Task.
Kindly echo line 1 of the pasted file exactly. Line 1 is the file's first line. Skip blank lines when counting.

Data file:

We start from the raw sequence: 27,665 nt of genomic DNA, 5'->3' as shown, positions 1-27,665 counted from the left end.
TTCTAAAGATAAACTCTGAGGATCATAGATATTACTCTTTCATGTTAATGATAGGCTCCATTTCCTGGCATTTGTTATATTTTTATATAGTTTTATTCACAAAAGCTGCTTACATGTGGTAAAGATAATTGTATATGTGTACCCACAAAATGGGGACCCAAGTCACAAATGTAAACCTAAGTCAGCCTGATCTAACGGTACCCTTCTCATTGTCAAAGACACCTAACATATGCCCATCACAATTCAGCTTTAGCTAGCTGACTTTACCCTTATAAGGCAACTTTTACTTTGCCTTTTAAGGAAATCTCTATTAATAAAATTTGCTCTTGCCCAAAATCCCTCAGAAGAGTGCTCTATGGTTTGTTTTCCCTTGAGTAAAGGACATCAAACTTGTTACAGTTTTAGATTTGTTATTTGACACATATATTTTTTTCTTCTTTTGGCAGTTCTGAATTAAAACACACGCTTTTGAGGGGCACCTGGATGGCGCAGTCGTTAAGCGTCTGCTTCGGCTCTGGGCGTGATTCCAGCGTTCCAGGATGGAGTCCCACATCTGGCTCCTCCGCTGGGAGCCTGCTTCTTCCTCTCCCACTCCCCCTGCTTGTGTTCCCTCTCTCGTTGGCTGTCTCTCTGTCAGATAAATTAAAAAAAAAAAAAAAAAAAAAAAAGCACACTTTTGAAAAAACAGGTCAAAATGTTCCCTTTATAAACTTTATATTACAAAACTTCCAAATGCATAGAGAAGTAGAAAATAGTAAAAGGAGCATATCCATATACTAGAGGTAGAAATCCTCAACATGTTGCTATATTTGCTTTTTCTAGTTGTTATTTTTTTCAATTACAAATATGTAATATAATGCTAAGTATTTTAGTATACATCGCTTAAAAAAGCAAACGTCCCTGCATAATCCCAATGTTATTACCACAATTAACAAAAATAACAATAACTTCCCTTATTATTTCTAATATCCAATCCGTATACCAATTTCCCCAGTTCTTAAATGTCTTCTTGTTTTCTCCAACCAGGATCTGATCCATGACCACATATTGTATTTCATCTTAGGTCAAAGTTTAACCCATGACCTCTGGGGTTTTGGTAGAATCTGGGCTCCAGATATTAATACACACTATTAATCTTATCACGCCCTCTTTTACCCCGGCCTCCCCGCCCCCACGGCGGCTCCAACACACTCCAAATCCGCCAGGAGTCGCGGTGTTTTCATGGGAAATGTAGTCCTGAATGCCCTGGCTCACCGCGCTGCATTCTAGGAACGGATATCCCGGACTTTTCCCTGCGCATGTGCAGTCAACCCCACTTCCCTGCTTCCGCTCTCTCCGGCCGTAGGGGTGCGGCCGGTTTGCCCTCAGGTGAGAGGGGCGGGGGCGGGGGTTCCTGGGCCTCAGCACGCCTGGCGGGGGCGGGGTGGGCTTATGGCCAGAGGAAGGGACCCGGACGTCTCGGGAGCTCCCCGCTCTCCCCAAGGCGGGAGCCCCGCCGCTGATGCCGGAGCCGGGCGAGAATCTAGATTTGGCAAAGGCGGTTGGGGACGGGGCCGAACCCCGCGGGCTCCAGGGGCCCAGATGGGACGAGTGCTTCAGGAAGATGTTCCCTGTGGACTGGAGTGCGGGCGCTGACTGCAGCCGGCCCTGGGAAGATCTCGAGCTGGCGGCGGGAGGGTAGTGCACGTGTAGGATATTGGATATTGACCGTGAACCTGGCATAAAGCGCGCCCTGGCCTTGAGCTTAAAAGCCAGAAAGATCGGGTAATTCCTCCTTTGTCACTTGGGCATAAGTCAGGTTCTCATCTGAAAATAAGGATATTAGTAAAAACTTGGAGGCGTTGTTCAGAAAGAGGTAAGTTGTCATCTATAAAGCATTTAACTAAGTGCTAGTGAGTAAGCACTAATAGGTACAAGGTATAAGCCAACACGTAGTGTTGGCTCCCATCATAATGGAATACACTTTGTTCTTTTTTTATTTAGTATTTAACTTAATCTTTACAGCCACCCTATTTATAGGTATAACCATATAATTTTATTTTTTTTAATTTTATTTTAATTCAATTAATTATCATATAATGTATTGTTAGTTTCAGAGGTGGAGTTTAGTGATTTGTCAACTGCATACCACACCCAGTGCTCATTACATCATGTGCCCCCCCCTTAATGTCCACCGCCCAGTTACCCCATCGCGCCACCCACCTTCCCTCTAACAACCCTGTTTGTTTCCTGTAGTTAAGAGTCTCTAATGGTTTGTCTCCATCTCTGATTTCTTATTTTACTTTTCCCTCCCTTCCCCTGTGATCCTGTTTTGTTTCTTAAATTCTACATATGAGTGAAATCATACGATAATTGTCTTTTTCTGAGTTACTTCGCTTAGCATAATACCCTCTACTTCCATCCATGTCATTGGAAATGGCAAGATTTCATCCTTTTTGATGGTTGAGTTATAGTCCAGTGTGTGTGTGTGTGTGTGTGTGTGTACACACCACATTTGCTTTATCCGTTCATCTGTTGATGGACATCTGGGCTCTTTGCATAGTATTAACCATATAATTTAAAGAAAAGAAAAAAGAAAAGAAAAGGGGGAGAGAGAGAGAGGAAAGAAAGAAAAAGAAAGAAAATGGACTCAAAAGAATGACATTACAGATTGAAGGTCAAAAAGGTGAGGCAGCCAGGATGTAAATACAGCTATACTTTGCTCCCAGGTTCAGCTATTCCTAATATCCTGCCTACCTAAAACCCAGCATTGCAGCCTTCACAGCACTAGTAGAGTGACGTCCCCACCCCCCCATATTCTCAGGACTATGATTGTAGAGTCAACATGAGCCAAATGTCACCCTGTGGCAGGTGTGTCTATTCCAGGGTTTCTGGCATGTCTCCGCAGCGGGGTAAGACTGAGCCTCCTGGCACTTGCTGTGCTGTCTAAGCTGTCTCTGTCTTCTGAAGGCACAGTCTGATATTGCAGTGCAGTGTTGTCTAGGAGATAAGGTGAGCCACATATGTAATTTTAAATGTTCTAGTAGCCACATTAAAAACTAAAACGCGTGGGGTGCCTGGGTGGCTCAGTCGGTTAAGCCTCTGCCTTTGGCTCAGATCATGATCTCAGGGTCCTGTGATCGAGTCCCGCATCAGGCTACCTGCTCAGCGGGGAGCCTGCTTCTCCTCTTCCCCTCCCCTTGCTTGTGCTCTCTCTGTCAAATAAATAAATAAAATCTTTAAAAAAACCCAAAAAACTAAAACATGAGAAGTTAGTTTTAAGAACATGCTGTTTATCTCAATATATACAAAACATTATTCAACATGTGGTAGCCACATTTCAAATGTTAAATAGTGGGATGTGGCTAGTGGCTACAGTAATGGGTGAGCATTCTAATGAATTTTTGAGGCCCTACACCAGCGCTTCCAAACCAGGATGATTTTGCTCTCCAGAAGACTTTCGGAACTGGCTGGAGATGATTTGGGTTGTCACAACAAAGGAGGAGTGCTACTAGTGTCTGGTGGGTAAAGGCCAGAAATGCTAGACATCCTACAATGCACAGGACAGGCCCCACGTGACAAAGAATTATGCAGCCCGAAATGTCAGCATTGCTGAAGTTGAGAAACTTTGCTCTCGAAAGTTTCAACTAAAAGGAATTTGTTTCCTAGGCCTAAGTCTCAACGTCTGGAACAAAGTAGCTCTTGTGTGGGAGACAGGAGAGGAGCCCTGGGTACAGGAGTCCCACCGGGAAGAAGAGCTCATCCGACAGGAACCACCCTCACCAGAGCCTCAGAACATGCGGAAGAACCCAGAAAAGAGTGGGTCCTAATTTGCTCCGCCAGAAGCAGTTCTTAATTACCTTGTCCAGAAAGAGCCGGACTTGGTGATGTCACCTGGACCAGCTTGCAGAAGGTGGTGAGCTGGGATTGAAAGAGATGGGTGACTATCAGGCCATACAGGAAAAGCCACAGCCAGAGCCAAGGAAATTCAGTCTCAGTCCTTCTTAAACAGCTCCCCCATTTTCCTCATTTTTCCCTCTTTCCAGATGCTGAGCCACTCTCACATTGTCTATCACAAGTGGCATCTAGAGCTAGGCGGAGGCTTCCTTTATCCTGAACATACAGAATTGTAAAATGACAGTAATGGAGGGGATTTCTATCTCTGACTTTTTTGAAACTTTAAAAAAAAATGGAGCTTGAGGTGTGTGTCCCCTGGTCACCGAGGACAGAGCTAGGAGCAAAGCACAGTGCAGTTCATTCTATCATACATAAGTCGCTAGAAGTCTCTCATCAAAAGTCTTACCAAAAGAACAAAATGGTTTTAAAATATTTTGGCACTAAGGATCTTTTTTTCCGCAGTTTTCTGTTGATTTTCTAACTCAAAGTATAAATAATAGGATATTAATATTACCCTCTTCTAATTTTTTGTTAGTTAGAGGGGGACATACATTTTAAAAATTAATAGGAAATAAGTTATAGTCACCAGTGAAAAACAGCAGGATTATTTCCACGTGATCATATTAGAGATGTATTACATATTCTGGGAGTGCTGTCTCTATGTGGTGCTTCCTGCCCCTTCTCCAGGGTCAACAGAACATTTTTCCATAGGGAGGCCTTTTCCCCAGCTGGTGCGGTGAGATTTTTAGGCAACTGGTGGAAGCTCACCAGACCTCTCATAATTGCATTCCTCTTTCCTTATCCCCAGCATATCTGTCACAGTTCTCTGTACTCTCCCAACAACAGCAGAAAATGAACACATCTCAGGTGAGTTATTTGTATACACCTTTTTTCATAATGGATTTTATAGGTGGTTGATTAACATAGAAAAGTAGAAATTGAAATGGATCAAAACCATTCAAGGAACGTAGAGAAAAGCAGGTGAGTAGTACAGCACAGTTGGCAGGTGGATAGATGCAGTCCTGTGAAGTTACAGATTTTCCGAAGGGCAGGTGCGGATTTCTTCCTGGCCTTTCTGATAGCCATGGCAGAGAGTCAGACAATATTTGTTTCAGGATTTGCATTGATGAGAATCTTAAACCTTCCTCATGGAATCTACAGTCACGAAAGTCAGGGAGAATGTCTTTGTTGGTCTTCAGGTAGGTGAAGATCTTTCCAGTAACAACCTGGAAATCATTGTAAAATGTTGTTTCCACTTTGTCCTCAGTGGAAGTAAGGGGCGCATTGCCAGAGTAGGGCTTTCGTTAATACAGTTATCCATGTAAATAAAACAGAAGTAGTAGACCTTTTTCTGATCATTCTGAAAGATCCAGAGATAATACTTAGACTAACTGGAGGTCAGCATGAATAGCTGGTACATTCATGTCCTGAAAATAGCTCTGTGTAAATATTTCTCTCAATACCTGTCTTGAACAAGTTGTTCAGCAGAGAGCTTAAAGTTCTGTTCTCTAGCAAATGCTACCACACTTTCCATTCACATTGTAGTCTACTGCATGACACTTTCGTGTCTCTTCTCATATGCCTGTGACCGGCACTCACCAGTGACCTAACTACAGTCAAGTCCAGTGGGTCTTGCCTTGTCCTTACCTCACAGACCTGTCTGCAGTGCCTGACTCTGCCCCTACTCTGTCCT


We start from the raw sequence: 27,665 nt of genomic DNA, 5'->3' as shown, positions 1-27,665 counted from the left end.